There is evidence that blood thinners may be overly prescribed in some cases. A study published in the journal JAMA Internal Medicine in 2017 found that the rate of blood thinner prescriptions increased by 50% between 2000 and 2014. This increase was not seen in all age groups and was most pronounced in people over 65.
A few drugs account for a large share of Medicare Part D spending. The number one drug in that category is Elisquis, wit over $12 billion in spending. But is it really needed that much?
A study found that increased blood thinner prescriptions were not associated with decreased risk of stroke or other blood clot-related events. This suggests that some people who do not need blood thinners may not be taking them.
There are several reasons why blood thinners may be overly prescribed.
One reason is that they are very effective at preventing blood clots. Another reason is that they are relatively safe, with few side effects. As a result, doctors may be more likely to prescribe them than other medications that are less effective or have more side effects.
However, it is important to remember that blood thinners also have risks. The most serious risk is bleeding. Other risks include bruising, nosebleeds, and internal bleeding. In some cases, blood thinners can even cause death.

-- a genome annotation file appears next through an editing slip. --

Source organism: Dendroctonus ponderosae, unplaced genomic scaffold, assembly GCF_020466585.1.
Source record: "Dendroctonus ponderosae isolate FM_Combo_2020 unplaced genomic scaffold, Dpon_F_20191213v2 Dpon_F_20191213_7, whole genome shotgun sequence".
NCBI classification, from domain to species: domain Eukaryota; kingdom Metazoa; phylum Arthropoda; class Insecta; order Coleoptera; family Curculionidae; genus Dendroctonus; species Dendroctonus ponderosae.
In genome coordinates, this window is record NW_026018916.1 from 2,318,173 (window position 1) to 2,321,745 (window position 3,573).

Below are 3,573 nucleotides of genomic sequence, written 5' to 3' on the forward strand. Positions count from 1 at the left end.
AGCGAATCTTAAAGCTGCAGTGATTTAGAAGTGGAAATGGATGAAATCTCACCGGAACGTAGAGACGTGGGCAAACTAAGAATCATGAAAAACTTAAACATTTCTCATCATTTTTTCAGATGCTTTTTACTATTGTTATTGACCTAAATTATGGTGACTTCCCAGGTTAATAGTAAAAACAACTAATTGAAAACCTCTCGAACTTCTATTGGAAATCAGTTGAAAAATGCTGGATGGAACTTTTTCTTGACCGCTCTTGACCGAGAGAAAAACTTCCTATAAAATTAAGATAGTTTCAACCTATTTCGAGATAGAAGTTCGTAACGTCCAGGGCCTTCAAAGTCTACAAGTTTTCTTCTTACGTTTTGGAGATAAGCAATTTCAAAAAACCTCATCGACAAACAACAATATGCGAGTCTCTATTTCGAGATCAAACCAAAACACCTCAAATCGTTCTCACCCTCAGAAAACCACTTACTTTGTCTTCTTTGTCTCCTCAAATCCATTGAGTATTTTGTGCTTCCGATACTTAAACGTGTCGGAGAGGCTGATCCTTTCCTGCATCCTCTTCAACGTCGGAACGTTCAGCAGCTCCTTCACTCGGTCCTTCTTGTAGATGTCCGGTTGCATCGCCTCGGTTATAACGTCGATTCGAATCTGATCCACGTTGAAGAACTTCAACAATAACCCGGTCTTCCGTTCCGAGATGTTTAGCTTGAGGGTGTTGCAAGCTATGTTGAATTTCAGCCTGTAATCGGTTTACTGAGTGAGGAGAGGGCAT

Doctors prescribe blood thinners so much because they are very effective at preventing blood clots. Blood clots can be dangerous, blocking blood flow to vital organs, leading to heart attacks, strokes, and other serious health problems.
So what’s really going on here? It’s a combination of aggressive marketing and preventive medicine practice without evaluating patient needs. BMS and Pfizer have been very aggressive in marketing the drug to doctors. Physicians need to take a step back and determine if a patient really needs the drug.
According to recent study results, many patients with atrial fibrillation (AF) who lack an established risk factor for stroke are prescribed blood thinners despite guidelines recommending against their use in these low-risk patients. The study, published in JAMA Internal Medicine, reviewed data from 2008 to 2012 on nearly 11,000 patients older than 60.
The research team found that about 25% of patients at the lowest risk for stroke were prescribed oral anticoagulants, contrary to current guideline recommendations. Additionally, the researchers discovered that men with AF were more likely to be prescribed unnecessary blood thinners than women with AF. The study authors noted that their findings indicated that providers may not be fully aware of the risks associated with these drugs, such as an increased bleeding risk or the low risk of stroke among specific populations of AF patients.
Patients need more of an understanding of the risks and benefits of blood thinners and HCPs need to stop overprescribing as a “caution”.